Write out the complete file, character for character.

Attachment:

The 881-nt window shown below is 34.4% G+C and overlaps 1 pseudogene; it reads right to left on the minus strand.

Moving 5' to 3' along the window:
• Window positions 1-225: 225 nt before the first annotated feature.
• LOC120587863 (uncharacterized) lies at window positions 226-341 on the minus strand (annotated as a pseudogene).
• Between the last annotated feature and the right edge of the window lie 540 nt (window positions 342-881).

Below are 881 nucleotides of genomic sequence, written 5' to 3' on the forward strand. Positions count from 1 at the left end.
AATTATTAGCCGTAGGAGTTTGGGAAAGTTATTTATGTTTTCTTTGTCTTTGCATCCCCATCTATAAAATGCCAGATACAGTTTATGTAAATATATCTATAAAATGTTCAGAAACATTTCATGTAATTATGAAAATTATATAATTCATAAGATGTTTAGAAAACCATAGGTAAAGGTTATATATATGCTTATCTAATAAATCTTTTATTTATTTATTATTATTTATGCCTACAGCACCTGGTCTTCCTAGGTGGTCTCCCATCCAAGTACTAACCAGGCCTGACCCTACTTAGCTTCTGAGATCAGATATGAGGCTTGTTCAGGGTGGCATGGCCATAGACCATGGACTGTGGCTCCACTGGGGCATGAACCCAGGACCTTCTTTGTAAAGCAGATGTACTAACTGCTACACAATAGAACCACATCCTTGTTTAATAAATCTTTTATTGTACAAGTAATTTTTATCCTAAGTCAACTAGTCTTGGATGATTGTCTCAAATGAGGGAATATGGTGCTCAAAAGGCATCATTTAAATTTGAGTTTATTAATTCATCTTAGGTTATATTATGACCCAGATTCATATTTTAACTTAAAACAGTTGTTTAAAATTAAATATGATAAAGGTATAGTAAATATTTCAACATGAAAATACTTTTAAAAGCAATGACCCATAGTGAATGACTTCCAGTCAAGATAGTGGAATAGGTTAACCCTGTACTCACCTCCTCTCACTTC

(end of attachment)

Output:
The 881-nt window shown below is 34.4% G+C and overlaps 1 pseudogene; it reads right to left on the minus strand.

Moving 5' to 3' along the window:
• Window positions 1-225: 225 nt before the first annotated feature.
• LOC120587863 (uncharacterized) lies at window positions 226-341 on the minus strand (annotated as a pseudogene).
• Between the last annotated feature and the right edge of the window lie 540 nt (window positions 342-881).

Below are 881 nucleotides of genomic sequence, written 5' to 3' on the forward strand. Positions count from 1 at the left end.
AATTATTAGCCGTAGGAGTTTGGGAAAGTTATTTATGTTTTCTTTGTCTTTGCATCCCCATCTATAAAATGCCAGATACAGTTTATGTAAATATATCTATAAAATGTTCAGAAACATTTCATGTAATTATGAAAATTATATAATTCATAAGATGTTTAGAAAACCATAGGTAAAGGTTATATATATGCTTATCTAATAAATCTTTTATTTATTTATTATTATTTATGCCTACAGCACCTGGTCTTCCTAGGTGGTCTCCCATCCAAGTACTAACCAGGCCTGACCCTACTTAGCTTCTGAGATCAGATATGAGGCTTGTTCAGGGTGGCATGGCCATAGACCATGGACTGTGGCTCCACTGGGGCATGAACCCAGGACCTTCTTTGTAAAGCAGATGTACTAACTGCTACACAATAGAACCACATCCTTGTTTAATAAATCTTTTATTGTACAAGTAATTTTTATCCTAAGTCAACTAGTCTTGGATGATTGTCTCAAATGAGGGAATATGGTGCTCAAAAGGCATCATTTAAATTTGAGTTTATTAATTCATCTTAGGTTATATTATGACCCAGATTCATATTTTAACTTAAAACAGTTGTTTAAAATTAAATATGATAAAGGTATAGTAAATATTTCAACATGAAAATACTTTTAAAAGCAATGACCCATAGTGAATGACTTCCAGTCAAGATAGTGGAATAGGTTAACCCTGTACTCACCTCCTCTCACTTC